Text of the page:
which our people were wont to drive with the Portu-
guese? Wherefore we again and again request your
majesty, that you would command those pirates and
revolters to depart the territories of Portugal: and
that, if any pretended embassadors present themselves
from *******, that you will not vouchsafe to give them
audience; but that you will rather acknowledge us,
upon whom the supreme power of England, by the
conspicuous favour and assistance of the Almighty, is
devolved; and that the ports and rivers of Portugal
may not be barred and defended against your friends
and confederates fleet, no less serviceable to your emo-
lument than the trade of the English.

To which, as it is but reason, if credit might be rather
given than to the most malicious calumnies of loose
and wicked men; perhaps we should find those persons
more amicably inclined, who now abroad have the
worst sentiments of our actions. For as to what we
justify ourselves to have justly and strenuously per-
formed after the example of our ancestors, in pursuance
of our rights, and for recovery of the native liberty of
Englishmen, certainly it is not the work of human force
or wit to eradicate the perverse and obstinate opinions
of people wickedly inclined concerning what we have

done. But after all, in reference to what is common
to us with all foreign nations, and more for the general
interest on both sides, we are willing to let the world
know, that there is nothing which we more ardently
desire, than that the friendship and commerce, which
par people have been accustomed to maintain with all
ur neighbours, should be enlarged and settled in the
most ample and solemn manner. And whereas our
people have always driven a very great trade, and
gainful to both nations, in your kingdom; we shall
Jake care, as much as in us lies, that they may not
meet with any impediment to interrupt their dealings.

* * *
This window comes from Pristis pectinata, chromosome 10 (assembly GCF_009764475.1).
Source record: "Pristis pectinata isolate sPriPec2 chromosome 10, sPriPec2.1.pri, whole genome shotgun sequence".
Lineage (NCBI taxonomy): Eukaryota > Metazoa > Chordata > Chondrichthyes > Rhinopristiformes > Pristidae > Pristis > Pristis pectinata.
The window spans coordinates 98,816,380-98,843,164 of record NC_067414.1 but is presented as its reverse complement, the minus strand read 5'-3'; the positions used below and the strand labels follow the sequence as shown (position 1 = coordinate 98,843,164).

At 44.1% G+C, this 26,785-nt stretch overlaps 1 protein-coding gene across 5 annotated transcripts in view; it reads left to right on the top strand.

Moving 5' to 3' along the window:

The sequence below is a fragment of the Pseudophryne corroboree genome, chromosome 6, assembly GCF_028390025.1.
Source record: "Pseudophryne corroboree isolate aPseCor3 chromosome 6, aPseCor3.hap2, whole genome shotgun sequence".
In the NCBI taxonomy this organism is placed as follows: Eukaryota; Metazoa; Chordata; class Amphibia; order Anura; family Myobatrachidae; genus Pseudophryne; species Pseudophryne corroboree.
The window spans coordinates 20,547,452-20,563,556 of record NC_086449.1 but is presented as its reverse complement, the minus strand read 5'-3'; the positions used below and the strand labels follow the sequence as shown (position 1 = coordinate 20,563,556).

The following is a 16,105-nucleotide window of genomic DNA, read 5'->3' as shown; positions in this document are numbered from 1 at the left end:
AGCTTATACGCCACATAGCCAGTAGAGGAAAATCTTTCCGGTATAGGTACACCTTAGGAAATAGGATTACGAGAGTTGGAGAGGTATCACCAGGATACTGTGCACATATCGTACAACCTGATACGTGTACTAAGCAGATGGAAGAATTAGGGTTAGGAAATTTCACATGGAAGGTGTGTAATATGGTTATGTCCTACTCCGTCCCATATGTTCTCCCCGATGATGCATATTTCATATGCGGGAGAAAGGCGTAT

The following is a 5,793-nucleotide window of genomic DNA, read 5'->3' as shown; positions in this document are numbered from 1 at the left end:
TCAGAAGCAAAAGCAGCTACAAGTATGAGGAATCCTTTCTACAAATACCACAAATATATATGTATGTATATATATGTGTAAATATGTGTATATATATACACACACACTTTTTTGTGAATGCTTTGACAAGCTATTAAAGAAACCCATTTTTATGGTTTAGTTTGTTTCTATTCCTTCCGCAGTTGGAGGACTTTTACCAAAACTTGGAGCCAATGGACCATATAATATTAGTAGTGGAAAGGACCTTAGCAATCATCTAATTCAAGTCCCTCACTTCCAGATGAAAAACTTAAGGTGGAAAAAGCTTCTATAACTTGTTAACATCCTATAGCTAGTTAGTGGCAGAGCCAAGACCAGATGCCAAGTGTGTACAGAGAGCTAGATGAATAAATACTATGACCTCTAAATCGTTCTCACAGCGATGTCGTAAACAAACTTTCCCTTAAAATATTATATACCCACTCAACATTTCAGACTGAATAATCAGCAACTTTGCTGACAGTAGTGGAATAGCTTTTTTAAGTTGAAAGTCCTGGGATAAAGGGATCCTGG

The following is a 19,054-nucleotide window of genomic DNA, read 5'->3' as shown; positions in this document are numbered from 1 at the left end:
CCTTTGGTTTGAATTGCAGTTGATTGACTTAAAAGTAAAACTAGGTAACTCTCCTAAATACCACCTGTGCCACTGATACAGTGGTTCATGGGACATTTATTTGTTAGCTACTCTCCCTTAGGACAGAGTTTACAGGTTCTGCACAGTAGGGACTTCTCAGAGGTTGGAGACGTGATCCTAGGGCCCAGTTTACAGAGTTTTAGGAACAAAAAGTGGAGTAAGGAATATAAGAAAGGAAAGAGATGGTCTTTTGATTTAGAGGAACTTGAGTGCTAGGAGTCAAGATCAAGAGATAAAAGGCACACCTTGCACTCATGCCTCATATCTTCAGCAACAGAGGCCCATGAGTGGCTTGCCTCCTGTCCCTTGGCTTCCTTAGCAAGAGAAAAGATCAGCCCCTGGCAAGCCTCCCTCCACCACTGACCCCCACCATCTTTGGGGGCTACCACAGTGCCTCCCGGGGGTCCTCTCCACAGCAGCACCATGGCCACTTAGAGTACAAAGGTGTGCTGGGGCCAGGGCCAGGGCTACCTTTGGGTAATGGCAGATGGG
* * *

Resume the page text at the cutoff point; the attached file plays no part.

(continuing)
However, we foresee that all our industry will be in
vain, if, as it is reported, the pirates and revolters of
our nation shall be suffered to have refuge in your
ports, and after they have taken and plundered the
laden vessels of the English, shall be permitted to sell
their goods by public outeries at Lisbon. To the end
therefore that a more speedy remedy may be applied to
this growing mischief, and that we may be more clearly
satisfied concerning the peace which we desire, we
have sent to your majesty the most noble Charles Vane,
under the character of our agent, with instructions and
commission, a plenary testimonial of the trust we
have reposed, and the employment we have conferred
upon him. Him therefore we most earnestly desire
your majesty graciously to hear, to give him credit,
and to take such order, that he may be safe in his per-
on and his honour, within the bounds of your domi-
nions. These things, as they will be most acceptable

To the most Serene Prince, JOHN the Fourth, King of
PORTUGAL: the Parliament of the Commonwealth of
ENGLAND, Greeting.

to us, so we promise, whenever occasion offers, that the
same offices of kindness to your majesty shall be
mutually observed on all our parts.
Westminster, Feb. 4, 1649.

To the most Serene Prince, JOHN the Fourth, King of
PORTUGAL: the Parliament of the Commonwealth of
ENGLAND, Greeting.

To the most Serene Prince LEOPOLD, Archduke of
AUSTRIA, Governor of the SPANISH Low Countries,
under King Philip.

So soon as word was brought us, not without a most
grievous complaint, that Jane Puckering, an heiress of
an illustrious and opulent family, while yet by reason
of her age she was under guardians, not far from the
house wherein she then lived at Greenwich, was vio-
lently forced from the hands and embraces of her at-
tendants; and of a sudden in a vessel to that purpose
ready prepared, carried off into Flanders by the trea-
chery of one Walsh, who has endeavoured all the
ways imaginable, in contempt of law both human and

divine, to constrain a wealthy virgin to marriage, even